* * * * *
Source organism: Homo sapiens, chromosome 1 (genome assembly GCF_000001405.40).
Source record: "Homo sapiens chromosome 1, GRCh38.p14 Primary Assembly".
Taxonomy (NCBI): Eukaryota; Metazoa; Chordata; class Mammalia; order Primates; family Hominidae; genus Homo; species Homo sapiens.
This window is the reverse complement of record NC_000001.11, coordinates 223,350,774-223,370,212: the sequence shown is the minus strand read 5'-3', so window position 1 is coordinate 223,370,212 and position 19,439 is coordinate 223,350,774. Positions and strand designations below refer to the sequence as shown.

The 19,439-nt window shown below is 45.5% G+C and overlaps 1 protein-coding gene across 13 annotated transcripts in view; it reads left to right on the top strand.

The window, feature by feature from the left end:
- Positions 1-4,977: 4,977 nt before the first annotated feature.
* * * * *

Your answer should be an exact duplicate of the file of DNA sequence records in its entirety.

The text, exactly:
Source organism: Homo sapiens, chromosome 1 (genome assembly GCF_000001405.40).
Source record: "Homo sapiens chromosome 1, GRCh38.p14 Primary Assembly".
Taxonomy (NCBI): Eukaryota; Metazoa; Chordata; class Mammalia; order Primates; family Hominidae; genus Homo; species Homo sapiens.
This window is the reverse complement of record NC_000001.11, coordinates 223,350,774-223,370,212: the sequence shown is the minus strand read 5'-3', so window position 1 is coordinate 223,370,212 and position 19,439 is coordinate 223,350,774. Positions and strand designations below refer to the sequence as shown.

The 19,439-nt window shown below is 45.5% G+C and overlaps 1 protein-coding gene across 13 annotated transcripts in view; it reads left to right on the top strand.

The window, feature by feature from the left end:
- Positions 1-4,977: 4,977 nt before the first annotated feature.